The Ramsey County Board, expressing a mix of emotions, voted unanimously Tuesday to raise the property tax levy by 4.75% in 2020 — the first year of a two-year budget plan that will see the levy rise in that period by nearly 10%.

Commissioners said they were proud of efforts to improve services under the "Transforming Systems Together" initiative, with a focus on putting residents first, improving racial equity and investing more in programs that help struggling individuals and families in hopes of reducing spending on jail, juvenile delinquency and child protection services.

But commissioners said they understood the immediate sting of higher taxes.

"Our budget is a moral document. Where you put your money and how you measure your outcomes and the goals you have as a county are all interrelated. You can't do one without the other," said Commissioner Victoria Reinhardt.

But Reinhardt said the tax increase has weighed heavily on her mind. "All of us have struggled with the levy amount. It will go up 4.75%. That is hard to swallow," she said.

The total levy will rise to $333.6 million in 2020, and under the county's two-year budget plan will climb another 4.5% in 2021 to $348.6 million.

The levy accounts for about 44% of the overall budget, which will top $741.7 million in 2020. Federal and state dollars and service charges account for much of the rest.

In the 2020 budget, the owner of a median-valued $200,000 single-family home in St. Paul will pay an additional $52 per year in county taxes. The owners of a median-valued $272,000 single-family home in Roseville will pay an additional $78 per year.

Reinhardt said some of the levy increase can be attributed to state and federal mandates requiring counties to carry out programs without providing additional funding. A 2.5% cost-of-living wage increase for the county's 3,800 employees also was a factor.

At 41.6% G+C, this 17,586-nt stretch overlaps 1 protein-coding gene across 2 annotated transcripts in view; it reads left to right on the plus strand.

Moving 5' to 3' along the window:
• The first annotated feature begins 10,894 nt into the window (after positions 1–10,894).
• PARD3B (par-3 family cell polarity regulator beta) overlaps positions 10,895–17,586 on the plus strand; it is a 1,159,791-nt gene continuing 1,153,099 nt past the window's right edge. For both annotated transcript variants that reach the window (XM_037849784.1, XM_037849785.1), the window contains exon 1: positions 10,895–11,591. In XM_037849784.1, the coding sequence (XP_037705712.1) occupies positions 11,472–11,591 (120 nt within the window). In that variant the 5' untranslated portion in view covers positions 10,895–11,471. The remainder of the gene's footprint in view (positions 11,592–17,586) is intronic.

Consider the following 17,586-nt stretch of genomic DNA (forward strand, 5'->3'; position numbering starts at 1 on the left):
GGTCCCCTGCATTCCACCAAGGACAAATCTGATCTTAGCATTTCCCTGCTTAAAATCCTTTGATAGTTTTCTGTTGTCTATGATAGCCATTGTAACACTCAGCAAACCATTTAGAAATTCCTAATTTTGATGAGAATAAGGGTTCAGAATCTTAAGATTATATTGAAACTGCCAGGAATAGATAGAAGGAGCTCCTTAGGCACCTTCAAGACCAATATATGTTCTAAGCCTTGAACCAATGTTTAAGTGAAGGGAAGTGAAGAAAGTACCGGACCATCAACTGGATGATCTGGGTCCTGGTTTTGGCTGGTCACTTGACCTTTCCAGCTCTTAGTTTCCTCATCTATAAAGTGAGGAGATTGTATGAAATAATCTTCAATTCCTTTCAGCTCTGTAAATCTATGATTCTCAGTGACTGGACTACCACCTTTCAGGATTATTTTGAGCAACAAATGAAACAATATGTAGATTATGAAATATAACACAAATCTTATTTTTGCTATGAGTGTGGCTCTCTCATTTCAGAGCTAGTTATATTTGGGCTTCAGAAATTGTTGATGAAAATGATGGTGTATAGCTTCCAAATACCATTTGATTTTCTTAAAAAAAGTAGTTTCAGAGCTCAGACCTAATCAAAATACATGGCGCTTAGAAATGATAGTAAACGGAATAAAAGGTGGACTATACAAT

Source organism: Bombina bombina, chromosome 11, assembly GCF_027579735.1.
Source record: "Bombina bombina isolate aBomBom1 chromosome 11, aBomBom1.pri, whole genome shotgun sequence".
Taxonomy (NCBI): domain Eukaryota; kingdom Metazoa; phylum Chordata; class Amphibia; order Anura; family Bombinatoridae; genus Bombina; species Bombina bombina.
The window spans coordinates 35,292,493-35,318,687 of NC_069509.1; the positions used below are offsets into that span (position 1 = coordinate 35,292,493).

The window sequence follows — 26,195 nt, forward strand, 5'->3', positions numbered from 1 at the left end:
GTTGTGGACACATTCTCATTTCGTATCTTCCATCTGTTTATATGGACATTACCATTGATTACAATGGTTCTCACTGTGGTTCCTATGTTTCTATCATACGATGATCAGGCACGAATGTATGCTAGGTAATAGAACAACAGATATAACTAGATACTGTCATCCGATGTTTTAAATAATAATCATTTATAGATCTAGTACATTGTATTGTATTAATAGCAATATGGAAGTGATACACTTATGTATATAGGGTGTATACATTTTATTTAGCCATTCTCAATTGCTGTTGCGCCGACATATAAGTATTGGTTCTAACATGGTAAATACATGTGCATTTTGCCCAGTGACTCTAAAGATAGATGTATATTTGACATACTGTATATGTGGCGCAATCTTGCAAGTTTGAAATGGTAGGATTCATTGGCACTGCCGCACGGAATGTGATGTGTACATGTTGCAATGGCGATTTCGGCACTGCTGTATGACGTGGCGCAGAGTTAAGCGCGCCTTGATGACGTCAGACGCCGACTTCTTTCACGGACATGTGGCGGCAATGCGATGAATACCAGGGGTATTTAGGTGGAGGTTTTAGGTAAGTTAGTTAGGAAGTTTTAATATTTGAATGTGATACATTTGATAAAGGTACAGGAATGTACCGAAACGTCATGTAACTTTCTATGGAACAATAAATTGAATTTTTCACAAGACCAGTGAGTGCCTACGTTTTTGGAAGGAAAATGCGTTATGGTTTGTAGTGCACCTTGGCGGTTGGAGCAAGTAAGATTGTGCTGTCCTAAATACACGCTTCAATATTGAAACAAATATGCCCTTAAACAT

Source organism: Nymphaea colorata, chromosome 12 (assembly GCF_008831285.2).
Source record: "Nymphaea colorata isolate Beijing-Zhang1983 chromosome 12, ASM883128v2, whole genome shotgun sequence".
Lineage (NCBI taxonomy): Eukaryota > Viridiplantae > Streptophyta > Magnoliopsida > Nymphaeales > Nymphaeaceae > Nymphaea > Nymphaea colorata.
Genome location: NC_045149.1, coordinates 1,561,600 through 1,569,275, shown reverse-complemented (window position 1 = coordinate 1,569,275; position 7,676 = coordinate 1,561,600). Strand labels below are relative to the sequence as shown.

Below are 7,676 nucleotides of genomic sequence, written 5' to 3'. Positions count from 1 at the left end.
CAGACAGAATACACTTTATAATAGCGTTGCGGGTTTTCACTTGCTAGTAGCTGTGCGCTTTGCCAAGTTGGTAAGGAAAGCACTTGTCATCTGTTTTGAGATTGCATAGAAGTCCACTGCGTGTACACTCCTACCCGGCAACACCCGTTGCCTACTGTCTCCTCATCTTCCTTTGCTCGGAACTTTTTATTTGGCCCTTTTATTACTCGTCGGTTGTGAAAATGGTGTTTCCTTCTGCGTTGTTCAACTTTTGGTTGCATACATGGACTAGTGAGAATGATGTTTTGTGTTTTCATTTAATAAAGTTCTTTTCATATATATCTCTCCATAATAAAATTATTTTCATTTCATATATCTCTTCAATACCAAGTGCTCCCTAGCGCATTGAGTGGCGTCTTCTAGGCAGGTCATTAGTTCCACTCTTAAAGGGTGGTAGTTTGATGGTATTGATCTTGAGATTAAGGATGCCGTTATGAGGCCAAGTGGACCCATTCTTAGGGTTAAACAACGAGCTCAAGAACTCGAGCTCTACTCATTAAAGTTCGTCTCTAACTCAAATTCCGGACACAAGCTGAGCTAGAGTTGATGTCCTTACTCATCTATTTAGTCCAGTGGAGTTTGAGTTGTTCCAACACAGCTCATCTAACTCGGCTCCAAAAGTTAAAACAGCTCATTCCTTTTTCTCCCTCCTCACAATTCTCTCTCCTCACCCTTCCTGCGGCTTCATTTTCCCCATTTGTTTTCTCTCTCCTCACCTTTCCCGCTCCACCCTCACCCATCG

The best way to understand "Transforming Systems Together," county leaders said, was to look at the changes already happening in the county's criminal justice programs.

Ramsey County this year closed Boys Totem Town, a century-old juvenile detention center, and pivoted resources to community-based programs for troubled kids and their families.

County officials eliminated some jail fees and are partnering with national think tanks to study ways to further reduce fines and help people serving probation.

The overarching goal is to invest in new approaches that improve outcomes and save money, said Ramsey County Manager Ryan O'Connor.

"It's about serving people better by breaking down our silos," said O'Connor, who wants the county to rethink how it does business.

For instance, the county's corrections department was moved from the public safety team to the health and human services team, with the understanding that the county's ultimate goal is to help people transition back into the community and find jobs and homes. O'Connor said the old reactionary ways of doing business have proved more costly in the long run.

"The child protection budget has gone up 100% in the last 10 years, from $10 [million] to $20 million," he said.

Newly elected Commissioner Nicole Joy Frethem said the mantra "Transforming Systems Together" has raised eyebrows among some of her constituents. But she said it makes sense to people when boiled down to its essence: "This is about moving funding upstream to less expensive interventions."

She said the budget is a "smart plan" for the community.

"This levy increase will hit the hardest the communities I represent," said Commissioner Trista MatasCastillo, who represents St. Paul's North End and Falcon Heights. But she added that the investments in equity and better services are worth it.

Perhaps the most controversial piece of the 2020 budget was the plan to close the Ponds at Battle Creek, a nine-hole county-owned golf course in Maplewood. According to county documents, it has lost money in seven of the past 10 seasons.

After some discussion, the closure will move forward after the 2020 season.